National Core Community Palliative Care Medicines List

The National Core Community Palliative Care Medicines List (the List) identifies four medicines for use by home-based palliative patients in the terminal phase who require urgent symptom relief. Most common terminal phase symptoms in uncomplicated palliative care patients can be optimally managed using medicines from the List. Download the National Core Community Palliative Care Medicines List (158kb pdf)

The National Core Community Palliative Care Medicines List

Clonazepam 2.5mg/mL drops Agitation, anxiety, terminal restlessness, seizure
Haloperidol 5 mg/mL injection Delirium, nausea/vomiting, terminal restlessness, refractory distress
Hyoscine butylbromide 20 mg/mL injection Respiratory tract secretions/noisy breathing (prophylactic)
Morphine 10 mg/mL injection Pain, dyspnoea

Clinical context

Most palliative care patients say they would like to be cared for, and to die, at home. However, palliative patients are inherently unstable: deterioration can occur at any time and distressing symptoms can suddenly emerge. Palliative patients need timely access to symptom control medicines to avoid unnecessary suffering and/or unwanted transfers to inpatient facilities.


  • General Practitioners, Nurse Practitioners and other prescribers caring for home-based palliative patients become familiar with prescribing and consider using the medicines in the List, where clinically appropriate
  • Community pharmacists stock the medicines in the List to allow rapid dispensing and timely and easy access for patients
  • State/Territory governments or local networks (e.g. Primary Health Networks, GP practices, community pharmacies):
    • Promote the List to their networks
    • Consider aligning State/Territory or local core palliative medicines lists to the List to promote standardisation of best-practice care.

Why was the List developed?

In response to requests from key national stakeholders, the Australian Government Department of Health and Aged Care supported caring@home to develop a core medicines list applicable across all Australian States and Territories. The List is a vital tool that will support standardised, quality palliative care by improving access to medicines in the community.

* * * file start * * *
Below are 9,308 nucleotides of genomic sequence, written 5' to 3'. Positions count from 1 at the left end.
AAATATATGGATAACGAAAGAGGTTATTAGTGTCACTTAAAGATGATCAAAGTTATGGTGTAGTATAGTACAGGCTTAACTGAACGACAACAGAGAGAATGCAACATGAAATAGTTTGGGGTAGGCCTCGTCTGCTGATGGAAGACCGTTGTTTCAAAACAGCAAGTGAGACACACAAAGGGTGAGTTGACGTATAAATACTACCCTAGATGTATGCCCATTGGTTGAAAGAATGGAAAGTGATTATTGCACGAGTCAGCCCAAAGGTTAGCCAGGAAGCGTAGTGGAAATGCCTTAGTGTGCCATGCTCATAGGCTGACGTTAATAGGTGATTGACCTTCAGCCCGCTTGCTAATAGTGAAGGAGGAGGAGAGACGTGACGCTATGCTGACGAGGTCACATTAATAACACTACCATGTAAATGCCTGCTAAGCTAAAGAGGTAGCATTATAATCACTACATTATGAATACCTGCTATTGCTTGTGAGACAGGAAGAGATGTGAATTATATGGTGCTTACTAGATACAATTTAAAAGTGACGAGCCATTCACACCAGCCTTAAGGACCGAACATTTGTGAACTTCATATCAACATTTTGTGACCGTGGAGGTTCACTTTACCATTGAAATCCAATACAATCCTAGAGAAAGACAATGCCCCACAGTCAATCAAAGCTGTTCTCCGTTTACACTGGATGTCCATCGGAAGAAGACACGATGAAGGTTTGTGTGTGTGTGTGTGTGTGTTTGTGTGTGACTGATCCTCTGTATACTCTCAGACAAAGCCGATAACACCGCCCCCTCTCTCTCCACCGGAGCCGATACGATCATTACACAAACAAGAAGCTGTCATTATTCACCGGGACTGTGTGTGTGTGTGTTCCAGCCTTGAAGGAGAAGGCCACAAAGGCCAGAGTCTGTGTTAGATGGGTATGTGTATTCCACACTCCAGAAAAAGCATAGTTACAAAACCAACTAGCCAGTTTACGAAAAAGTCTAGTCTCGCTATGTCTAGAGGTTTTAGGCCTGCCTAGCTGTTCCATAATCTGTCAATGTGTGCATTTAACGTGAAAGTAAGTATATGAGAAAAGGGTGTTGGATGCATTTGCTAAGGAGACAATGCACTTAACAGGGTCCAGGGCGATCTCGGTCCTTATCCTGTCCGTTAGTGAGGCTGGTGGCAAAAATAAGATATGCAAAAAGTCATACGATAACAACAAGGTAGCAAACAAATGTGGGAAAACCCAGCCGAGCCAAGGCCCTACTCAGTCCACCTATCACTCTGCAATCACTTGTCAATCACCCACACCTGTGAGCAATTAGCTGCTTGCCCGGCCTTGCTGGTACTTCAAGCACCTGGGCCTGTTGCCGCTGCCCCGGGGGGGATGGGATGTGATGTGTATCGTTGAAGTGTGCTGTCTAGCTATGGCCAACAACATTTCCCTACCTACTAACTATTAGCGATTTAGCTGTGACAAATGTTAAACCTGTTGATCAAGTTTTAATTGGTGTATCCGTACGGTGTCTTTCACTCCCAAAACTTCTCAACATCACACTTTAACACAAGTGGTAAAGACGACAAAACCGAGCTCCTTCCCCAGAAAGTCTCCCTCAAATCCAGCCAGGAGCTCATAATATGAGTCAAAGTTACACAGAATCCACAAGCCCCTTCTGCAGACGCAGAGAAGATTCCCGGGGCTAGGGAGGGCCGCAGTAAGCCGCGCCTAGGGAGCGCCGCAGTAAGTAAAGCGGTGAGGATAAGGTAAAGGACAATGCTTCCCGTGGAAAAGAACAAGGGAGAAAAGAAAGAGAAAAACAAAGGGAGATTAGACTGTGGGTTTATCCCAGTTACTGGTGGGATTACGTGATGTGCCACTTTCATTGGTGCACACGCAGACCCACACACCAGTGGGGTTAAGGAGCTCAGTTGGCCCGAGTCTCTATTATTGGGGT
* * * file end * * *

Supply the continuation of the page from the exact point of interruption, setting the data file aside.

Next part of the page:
How was the List developed?

caring@home convened a national Working Party of clinicians (palliative medicine specialists, rural generalists, general practitioners, nurse practitioners, pharmacists, nurses) with representation from:

  • ACT Health
  • Agency for Clinical Innovation - End of Life and Palliative Care Network, New South Wales
  • Australia New Zealand Society of Palliative Medicine (ANZSPM)
  • Australian College of Nurse Practitioners (ACNP)
  • Australian College of Rural and Remote Medicine (ACRRM)
  • Australian Commission on Safety and Quality in Health Care (ACSQHC)
  • Department of Health, Tasmania
  • Metro South Palliative Care Service, Metro South Health Queensland
  • Northern Territory PHN (NTPHN)
  • Palliative Care Australia (PCA)
  • Pharmaceutical Society of Australia (PSA)
  • South Australia Health
  • Safer Care Victoria
  • The Royal Australian College of General Practitioners Ltd (RACGP)
  • Western Australia Country Health Service (WACHS)
  • Western New South Wales Local Health District (LHD).

The Working Party followed two Guiding Principles to determine medicines to include in the List.

  1. The List should be informed by the Palliative Care Therapeutic Guidelines, Therapeutic Goods Administration, and existing State/Territory lists of core palliative care medicines.
  2. Criteria when considering medicines to be included were:
    • Evaluation of evidence for management of five symptoms common at end of life
    • Consideration of the cost of medicines, including the availability of PBS subsidies
    • If there is equivalent efficacy between two medicines consideration of both:
      » medicines that can address more than one frequently encountered symptom
      » most community friendly form of administration/transport/storage of medicine available.



Page last updated 20 May 2024